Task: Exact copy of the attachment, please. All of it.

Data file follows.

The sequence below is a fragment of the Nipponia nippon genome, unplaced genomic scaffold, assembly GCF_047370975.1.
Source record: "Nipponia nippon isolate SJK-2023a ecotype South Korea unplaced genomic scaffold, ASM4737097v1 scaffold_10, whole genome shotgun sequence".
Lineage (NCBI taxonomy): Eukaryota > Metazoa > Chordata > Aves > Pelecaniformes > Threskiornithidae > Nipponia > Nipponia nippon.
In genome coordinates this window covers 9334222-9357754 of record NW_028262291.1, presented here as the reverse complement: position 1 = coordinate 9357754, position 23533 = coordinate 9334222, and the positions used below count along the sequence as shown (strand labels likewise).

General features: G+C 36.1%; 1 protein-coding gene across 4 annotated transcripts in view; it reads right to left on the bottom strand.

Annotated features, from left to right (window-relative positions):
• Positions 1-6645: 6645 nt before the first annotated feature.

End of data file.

The sequence below is a fragment of the Nipponia nippon genome, unplaced genomic scaffold, assembly GCF_047370975.1.
Source record: "Nipponia nippon isolate SJK-2023a ecotype South Korea unplaced genomic scaffold, ASM4737097v1 scaffold_10, whole genome shotgun sequence".
Lineage (NCBI taxonomy): Eukaryota > Metazoa > Chordata > Aves > Pelecaniformes > Threskiornithidae > Nipponia > Nipponia nippon.
In genome coordinates this window covers 9334222-9357754 of record NW_028262291.1, presented here as the reverse complement: position 1 = coordinate 9357754, position 23533 = coordinate 9334222, and the positions used below count along the sequence as shown (strand labels likewise).

General features: G+C 36.1%; 1 protein-coding gene across 4 annotated transcripts in view; it reads right to left on the bottom strand.

Annotated features, from left to right (window-relative positions):
• Positions 1-6645: 6645 nt before the first annotated feature.